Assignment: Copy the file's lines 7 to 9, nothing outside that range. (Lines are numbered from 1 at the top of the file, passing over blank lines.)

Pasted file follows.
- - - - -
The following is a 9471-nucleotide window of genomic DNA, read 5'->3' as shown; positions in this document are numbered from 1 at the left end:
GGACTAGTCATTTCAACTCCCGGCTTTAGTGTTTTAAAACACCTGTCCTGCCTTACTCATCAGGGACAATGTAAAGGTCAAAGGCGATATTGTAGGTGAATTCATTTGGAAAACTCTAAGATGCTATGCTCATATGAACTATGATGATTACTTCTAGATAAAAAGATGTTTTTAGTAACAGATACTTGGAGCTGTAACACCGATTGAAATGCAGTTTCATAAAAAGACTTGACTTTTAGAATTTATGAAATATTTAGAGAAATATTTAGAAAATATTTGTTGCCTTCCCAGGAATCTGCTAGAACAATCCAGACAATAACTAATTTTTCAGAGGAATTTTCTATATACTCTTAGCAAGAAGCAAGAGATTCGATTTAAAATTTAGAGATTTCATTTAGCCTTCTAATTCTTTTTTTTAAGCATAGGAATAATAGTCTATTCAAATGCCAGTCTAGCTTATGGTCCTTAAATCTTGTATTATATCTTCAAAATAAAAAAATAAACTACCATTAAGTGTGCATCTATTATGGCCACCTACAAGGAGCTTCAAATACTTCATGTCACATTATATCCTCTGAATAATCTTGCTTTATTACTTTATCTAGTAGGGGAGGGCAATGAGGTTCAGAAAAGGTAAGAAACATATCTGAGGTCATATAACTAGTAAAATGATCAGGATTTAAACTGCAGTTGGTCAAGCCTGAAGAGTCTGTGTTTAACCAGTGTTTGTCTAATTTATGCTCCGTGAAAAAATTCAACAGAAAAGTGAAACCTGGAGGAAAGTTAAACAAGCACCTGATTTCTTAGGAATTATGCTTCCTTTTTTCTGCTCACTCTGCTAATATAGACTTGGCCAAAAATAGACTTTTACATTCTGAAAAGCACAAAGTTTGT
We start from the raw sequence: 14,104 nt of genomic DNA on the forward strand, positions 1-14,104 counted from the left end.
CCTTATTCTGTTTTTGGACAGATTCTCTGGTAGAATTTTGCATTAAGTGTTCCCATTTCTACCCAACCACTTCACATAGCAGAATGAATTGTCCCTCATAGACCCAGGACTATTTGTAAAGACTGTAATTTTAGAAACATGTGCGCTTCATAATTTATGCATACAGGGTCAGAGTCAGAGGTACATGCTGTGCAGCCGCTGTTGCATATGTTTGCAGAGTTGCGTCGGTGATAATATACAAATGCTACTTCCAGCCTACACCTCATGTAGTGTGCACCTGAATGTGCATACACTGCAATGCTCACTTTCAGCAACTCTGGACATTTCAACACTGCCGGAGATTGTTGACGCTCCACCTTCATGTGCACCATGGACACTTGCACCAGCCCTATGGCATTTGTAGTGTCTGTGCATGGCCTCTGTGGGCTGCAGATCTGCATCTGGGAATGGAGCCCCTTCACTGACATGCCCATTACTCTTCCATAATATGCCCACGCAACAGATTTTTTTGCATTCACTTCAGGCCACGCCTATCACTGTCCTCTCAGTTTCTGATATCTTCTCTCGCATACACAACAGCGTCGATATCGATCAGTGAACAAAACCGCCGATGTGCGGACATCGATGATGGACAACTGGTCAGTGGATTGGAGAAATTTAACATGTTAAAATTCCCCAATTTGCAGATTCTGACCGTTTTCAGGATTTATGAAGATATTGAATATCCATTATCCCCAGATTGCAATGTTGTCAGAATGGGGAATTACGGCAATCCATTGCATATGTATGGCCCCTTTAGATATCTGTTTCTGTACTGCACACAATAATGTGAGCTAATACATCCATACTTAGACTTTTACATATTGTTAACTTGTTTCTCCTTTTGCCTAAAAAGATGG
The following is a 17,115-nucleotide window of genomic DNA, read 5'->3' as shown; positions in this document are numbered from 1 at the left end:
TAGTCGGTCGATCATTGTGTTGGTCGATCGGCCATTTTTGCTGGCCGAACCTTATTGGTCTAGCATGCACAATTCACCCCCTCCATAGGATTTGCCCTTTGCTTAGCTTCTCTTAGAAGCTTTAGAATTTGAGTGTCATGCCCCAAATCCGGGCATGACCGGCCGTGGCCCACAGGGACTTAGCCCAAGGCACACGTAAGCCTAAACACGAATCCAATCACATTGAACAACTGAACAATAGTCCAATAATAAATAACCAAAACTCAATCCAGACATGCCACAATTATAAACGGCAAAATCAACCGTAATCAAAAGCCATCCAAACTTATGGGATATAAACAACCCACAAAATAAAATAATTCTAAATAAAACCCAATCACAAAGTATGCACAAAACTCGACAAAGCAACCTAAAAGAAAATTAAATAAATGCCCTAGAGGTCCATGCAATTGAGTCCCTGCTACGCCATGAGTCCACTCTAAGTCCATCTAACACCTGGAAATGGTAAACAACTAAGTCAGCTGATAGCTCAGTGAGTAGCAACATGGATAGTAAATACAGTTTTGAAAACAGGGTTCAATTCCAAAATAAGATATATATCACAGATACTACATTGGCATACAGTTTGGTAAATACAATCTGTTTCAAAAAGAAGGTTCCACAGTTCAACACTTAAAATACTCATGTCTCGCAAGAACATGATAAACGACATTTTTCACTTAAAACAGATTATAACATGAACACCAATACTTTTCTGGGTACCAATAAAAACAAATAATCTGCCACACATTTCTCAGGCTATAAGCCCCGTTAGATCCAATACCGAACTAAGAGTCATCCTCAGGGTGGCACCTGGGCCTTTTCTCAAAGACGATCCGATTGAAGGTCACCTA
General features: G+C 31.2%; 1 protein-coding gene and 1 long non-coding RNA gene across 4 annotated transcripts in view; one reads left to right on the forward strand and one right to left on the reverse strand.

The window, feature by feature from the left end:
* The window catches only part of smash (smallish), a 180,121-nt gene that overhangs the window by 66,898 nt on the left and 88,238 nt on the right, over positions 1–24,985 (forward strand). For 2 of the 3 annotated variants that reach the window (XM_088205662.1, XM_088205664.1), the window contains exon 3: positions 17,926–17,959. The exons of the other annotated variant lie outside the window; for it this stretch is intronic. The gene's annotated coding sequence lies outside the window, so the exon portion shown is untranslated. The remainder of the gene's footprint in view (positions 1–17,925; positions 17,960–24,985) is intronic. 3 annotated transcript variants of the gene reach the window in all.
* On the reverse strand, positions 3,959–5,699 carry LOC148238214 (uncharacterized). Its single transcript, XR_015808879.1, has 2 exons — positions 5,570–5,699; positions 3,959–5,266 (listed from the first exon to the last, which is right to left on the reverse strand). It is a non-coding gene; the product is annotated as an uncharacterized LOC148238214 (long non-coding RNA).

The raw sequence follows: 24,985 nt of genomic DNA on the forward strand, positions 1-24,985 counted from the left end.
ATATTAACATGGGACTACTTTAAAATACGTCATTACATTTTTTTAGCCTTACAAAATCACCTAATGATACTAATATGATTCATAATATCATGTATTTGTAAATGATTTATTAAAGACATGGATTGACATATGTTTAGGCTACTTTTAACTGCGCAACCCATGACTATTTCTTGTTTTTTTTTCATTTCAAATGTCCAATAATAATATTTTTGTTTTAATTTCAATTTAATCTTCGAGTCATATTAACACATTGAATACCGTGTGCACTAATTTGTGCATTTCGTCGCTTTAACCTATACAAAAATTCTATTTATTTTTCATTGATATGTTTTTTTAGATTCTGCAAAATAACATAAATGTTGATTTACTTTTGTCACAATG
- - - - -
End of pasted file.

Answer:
General features: G+C 31.2%; 1 protein-coding gene and 1 long non-coding RNA gene across 4 annotated transcripts in view; one reads left to right on the forward strand and one right to left on the reverse strand.

The window, feature by feature from the left end:
* The window catches only part of smash (smallish), a 180,121-nt gene that overhangs the window by 66,898 nt on the left and 88,238 nt on the right, over positions 1–24,985 (forward strand). For 2 of the 3 annotated variants that reach the window (XM_088205662.1, XM_088205664.1), the window contains exon 3: positions 17,926–17,959. The exons of the other annotated variant lie outside the window; for it this stretch is intronic. The gene's annotated coding sequence lies outside the window, so the exon portion shown is untranslated. The remainder of the gene's footprint in view (positions 1–17,925; positions 17,960–24,985) is intronic. 3 annotated transcript variants of the gene reach the window in all.